Bloomberg: From northern Michigan’s iron mines to Pennsylvania’s natural-gas fields, the industrial heartland of America is humming with jobs again as a region once left for dead recovers faster than the rest of the U.S. ….. The economies of Michigan, Indiana, Ohio and Pennsylvania have improved faster than that of the U.S. since the recession’s depth in April 2009 …. Michigan is expected to lead all 50 states during the next six months….
…. from Detroit and Pittsburgh to Peoria, Illinois, and the town of Mellen in Wisconsin’s Penokee Hills, employers plan to add jobs and facilities …. Improvement in unemployment, which dropped 19% in Ohio and 29% in Michigan from April 2009 through the end of last year, is a key driver for the Midwest recovery …. The recovery isn’t just about autos and shale – it’s all sorts of related industries, said Steve Steinour, Huntington Bancshares Inc.’s chief executive officer. “We’re seeing now a revival that no one had expected in this sort of time frame”…
…. Michigan gained 66,000 jobs in 2011 ….. It was the first gain in the state since the turn of the century….. “We’ve always heard this Rust Belt thing about our region, even just a few years ago,” said Steinour, speaking of the disparaging image of closed factories and declining industry. “But you don’t hear it so much now, and we might not have to hear it much in the future.”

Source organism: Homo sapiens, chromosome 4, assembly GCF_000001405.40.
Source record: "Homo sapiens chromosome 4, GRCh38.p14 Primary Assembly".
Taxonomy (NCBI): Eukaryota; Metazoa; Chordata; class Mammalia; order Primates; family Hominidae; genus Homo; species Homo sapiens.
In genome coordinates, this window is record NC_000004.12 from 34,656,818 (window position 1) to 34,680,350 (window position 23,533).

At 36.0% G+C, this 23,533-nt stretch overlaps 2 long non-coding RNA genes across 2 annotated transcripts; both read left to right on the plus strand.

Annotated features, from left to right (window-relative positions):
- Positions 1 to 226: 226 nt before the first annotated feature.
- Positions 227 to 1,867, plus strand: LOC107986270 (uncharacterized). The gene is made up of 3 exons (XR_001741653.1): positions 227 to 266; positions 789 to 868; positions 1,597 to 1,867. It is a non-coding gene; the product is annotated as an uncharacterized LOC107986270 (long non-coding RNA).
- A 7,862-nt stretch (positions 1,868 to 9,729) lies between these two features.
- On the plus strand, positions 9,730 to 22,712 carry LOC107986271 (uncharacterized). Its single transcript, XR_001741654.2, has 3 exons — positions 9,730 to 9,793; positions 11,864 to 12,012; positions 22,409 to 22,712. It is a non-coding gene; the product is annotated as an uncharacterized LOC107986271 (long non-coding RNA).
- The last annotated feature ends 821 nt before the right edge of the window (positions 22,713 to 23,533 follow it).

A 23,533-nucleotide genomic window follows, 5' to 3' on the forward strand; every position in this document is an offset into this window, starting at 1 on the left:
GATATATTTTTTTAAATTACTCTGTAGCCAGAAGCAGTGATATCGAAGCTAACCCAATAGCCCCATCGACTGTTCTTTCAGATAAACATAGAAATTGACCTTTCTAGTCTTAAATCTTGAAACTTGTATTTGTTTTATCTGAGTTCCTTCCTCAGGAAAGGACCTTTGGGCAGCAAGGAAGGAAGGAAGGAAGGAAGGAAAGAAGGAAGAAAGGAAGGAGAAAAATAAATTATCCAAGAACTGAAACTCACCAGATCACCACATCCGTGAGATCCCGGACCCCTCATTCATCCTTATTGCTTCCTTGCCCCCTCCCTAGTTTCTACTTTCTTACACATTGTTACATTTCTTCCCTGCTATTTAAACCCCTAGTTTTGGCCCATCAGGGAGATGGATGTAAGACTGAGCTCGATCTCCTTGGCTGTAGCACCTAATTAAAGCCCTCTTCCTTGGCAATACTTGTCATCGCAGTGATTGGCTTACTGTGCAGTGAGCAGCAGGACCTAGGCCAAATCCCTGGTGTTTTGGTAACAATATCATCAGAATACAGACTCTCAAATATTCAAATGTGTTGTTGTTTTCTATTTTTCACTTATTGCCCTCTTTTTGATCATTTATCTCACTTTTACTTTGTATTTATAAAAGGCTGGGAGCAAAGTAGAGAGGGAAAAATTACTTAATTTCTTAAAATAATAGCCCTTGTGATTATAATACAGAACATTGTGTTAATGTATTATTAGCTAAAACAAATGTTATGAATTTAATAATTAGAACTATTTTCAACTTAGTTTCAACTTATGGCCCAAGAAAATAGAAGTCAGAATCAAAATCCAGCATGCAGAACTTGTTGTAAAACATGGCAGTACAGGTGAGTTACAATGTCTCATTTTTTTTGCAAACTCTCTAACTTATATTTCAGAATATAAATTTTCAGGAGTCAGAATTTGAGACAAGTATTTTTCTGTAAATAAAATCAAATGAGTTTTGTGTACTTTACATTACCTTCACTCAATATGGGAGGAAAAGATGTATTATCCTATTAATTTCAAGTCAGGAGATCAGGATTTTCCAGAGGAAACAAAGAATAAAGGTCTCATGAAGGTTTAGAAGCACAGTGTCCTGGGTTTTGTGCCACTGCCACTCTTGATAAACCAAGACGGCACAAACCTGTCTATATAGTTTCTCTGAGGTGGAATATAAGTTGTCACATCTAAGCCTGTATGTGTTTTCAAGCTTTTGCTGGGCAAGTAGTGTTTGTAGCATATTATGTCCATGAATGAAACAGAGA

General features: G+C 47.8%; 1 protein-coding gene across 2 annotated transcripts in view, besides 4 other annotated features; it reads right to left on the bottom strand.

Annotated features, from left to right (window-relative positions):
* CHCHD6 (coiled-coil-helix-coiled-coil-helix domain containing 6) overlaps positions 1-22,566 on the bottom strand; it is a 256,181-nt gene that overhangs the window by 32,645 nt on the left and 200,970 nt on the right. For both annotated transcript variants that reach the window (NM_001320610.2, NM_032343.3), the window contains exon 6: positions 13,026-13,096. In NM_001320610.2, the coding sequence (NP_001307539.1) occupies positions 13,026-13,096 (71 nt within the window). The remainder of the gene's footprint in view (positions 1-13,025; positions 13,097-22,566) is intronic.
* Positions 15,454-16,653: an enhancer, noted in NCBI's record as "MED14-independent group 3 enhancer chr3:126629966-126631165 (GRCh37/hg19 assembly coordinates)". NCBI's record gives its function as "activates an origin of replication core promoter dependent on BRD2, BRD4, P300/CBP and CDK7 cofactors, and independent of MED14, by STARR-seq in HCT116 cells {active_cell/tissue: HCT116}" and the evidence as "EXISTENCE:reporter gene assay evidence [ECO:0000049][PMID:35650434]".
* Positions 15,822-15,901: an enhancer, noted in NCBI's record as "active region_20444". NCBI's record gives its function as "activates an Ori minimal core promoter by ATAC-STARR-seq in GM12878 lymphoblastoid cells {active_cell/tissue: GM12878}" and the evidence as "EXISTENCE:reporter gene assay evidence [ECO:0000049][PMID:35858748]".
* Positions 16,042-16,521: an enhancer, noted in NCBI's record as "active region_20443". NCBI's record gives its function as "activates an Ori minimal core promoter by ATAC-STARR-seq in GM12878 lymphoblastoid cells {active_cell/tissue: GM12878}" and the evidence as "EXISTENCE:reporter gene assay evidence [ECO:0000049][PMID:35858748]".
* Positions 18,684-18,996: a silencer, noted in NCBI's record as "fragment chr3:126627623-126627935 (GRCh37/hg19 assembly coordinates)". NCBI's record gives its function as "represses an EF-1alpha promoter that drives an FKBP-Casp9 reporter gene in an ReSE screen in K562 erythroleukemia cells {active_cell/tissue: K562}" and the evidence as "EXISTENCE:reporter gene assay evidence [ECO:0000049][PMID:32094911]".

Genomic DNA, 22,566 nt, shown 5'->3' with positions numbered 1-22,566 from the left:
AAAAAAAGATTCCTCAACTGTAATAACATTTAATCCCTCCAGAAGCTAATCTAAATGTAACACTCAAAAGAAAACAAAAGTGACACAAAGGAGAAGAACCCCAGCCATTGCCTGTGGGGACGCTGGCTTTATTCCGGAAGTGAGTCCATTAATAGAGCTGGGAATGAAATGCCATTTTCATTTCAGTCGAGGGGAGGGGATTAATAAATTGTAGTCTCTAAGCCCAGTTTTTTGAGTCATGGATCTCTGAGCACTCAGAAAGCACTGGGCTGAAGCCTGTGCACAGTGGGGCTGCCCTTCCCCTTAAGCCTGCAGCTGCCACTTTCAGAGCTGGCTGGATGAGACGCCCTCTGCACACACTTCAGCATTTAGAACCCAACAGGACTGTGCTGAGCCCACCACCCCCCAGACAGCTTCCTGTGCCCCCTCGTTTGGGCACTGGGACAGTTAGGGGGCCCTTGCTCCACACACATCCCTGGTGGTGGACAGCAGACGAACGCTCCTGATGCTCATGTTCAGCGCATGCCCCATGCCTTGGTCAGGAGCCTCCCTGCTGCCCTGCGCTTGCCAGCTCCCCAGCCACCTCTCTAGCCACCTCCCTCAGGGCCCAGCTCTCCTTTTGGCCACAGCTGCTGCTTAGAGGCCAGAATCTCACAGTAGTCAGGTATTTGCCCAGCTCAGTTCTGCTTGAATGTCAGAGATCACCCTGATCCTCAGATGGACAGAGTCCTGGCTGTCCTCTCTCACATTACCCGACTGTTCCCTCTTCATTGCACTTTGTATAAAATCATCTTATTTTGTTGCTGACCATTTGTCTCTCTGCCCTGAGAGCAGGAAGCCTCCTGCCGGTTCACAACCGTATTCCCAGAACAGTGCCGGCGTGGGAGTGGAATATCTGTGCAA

ABC: President Obama was expected to visit the Washington Auto Show on Tuesday, giving him another forum to talk about GM and Chrysler, along with the administration’s attention to manufacturers and efforts to boost fuel efficiency standards…..
Robert Shrum: …. lost in this year’s bloviating combat over the Reagan banner is another reality that will at first rile and finally infuriate Republicans as the opportunistic Romney runs and then stumbles toward a November showdown with Barack Obama. For on the evidence of history, it’s likely that Obama will be the Reagan of 2012.
The one is certainly not the ideological heir of the other. But this president is beginning to travel a path along an emerging political landscape that parallels Reagan’s in potentially decisive ways.
….. Obama, like Reagan before him, offers an overarching theme that resonates with the distinctive mood of his re-election year …. he has trumpeted his own overarching summons to an America “where everyone gets a fair shot, and everyone does their fair share, and everyone plays by the same set of rules.” …. the narrative can be summed up – and the president has done so – in the “Buffet Rule”…. It connects as well to Mitt Romney ….. Romney is the face of the Republican establishment – and he’s becoming the face of unfairness in America ….